Sharon Batt of Dalhousie University in Halifax, Canada, has just begun to study patient group behaviour and funding after years working in breast cancer advocacy, where she noticed a general pattern. Organisations that accept pharmaceutical funding "tend to advocate for faster review and availability of drugs, greater insurance coverage, and they tend to see 'direct-to-consumer' advertising as a benefit to patients." Groups that maintain financial independence, on the other hand, "emphasise safety over speed and are critical of direct-to-consumer advertising."

Complete disclosure of industry funding by patient groups is almost unheard of, but the massive American Heart Association, which boasts an annual revenue of more than $650 million, is leading the way. This month, it will begin posting an itemised list of pharmaceutical and medical device company donations on its website.

Friday, October 27, 2006

Sick of Pink

We are starting up blogging again in October. How did I know it was October? Pink of course. First the emails from online catalogues soliciting my business by promising contributions to breast cancer research or advocacy. On my home email, Activa Sports beat out the competition with a whole “Pink Ribbon Collection." Then a friend who has had breast cancer sent out a mass email asking me to forgo my health concerns for a good cause and buy pink M&Ms.

October is National Breast Cancer Awareness Month, and to commemorate, we've created a special pack of M&M'S® Chocolate Candies. Each time you buy one of the specially marked bags, we'll make a donation* to The Susan G. Komen Breast Cancer Foundation. Help support breast cancer research and outreach programs while satisfying your sweet tooth!
Later in the month, the tempting email arrived telling me that the Entertainment Industry Foundation’s breast cancer programs would be delighted if I could purchase a pair of jeans for Lee National Denim Day thereby contributing $5 to the cause. Or, if I prefer, I could hold a special event—ideas available on the Lee web site—and just wear my Lee jeans to the event.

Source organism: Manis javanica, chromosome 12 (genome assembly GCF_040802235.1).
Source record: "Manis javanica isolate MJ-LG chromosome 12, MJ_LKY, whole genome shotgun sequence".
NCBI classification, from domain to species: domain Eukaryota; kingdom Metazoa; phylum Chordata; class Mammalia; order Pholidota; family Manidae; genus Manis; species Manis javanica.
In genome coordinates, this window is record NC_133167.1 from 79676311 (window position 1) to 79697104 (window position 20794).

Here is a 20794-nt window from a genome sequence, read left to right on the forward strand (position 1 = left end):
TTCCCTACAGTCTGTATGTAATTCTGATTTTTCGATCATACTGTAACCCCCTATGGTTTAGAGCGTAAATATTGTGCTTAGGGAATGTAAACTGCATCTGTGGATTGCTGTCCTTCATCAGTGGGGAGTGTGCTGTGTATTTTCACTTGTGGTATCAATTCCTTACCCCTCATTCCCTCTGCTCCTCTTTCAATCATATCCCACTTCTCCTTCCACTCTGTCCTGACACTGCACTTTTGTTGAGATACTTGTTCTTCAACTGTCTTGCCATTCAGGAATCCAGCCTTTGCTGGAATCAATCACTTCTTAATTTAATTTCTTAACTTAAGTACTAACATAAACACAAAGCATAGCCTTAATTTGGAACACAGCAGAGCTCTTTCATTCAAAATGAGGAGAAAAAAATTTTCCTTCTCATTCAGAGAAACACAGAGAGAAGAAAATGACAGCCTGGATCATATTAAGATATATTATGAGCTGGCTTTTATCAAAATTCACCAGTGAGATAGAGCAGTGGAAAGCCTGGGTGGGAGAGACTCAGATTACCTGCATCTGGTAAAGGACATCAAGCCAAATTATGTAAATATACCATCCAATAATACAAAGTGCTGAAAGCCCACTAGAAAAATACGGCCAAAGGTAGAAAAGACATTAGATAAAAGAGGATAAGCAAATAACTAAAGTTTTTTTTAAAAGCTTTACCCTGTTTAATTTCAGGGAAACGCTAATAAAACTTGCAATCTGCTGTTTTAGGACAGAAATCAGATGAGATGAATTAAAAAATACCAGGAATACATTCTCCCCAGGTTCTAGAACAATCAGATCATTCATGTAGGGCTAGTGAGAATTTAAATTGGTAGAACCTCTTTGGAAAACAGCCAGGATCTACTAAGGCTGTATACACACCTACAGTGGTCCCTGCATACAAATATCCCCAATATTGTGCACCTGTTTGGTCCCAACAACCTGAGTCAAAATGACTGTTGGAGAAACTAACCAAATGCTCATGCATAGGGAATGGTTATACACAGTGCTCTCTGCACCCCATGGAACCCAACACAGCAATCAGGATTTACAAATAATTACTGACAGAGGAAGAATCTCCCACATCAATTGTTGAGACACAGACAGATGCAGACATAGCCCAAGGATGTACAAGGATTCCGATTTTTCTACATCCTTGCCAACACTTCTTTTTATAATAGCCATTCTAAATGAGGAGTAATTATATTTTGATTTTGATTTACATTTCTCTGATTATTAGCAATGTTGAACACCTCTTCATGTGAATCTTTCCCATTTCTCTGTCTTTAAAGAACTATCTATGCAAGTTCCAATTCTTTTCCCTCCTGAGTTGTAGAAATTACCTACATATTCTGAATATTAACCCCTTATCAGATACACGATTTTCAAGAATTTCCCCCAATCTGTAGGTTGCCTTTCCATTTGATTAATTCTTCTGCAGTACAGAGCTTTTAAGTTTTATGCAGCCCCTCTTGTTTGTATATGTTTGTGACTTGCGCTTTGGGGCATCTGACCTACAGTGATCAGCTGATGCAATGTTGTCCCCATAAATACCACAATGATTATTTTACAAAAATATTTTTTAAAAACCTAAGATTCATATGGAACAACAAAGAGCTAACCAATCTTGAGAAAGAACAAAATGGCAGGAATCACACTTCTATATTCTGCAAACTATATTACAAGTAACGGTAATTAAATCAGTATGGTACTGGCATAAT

In search of more pink to buy I came across a megasite that not only lists all the sites that have “gone pink” to support breast cancer awareness, but cruises the web constantly for automatic updates: Pink for October. On this pink site was a breathe of non-pink air written by “jeanne” of The Assertive Cancer Patient blog. What caught my eye was the opening line, “I hate pink.”

When I was a “tomboy,” as girls who rode bikes and climbed trees were called in the 1950’s, I hated pink. Even as a preteen I knew that pink symbolized the stereotypes of ultra girliness. Today, of course, this color, the symbol of sexist stereotyping, becomes a metaphor for a mainly female illness. As a social marketing campaign it is very effective: now pink is forever associated with breast cancer, and presumably a new kind of “girly” assertiveness. Color branding of diseases and causes, I suppose, serves a certain purpose (red=HIV/AIDS; yellow=Lance Armstrong style cancer; green for genocide in Darfur), but as an advocate, it is difficult to believe in the long term benefit of teaching people to treat diseases the way they treat their favorite sporting teams: wear the colors and cheer for bigger and better results. The bigger results may include more research dollars for breast cancer but at the price of supporting a growing industry that is benefitting commercially from the disease.

Here is a section of jeanne’s essay with an important message. Check out her blog for the rest.

Gag Me With a Pink Ribbon
October 24th, 2006 by jeanne

I hate pink,especially the pink ribbons. I really do. I don’t understand what they are for… support and solidarity, something like that, but I’m not getting that from a little twist of pink metal pretending to be a ribbon.
. . . .
Instead of pink ribbons, I’d rather have national health insurance or any health insurance plan that insures SICK people. The way things are now, if you are young and healthy, you can get health insurance at a reasonable cost. If you are old or, God forbid, sick, forget it.

If you want to support people with cancer, forget the ribbon and lobby for national health care. Or for a state health insurance plan that is open to everyone, rich and poor, sick and well.

. . . .

Sunday, June 11, 2006

Narrative, Advocacy and AIDS at 25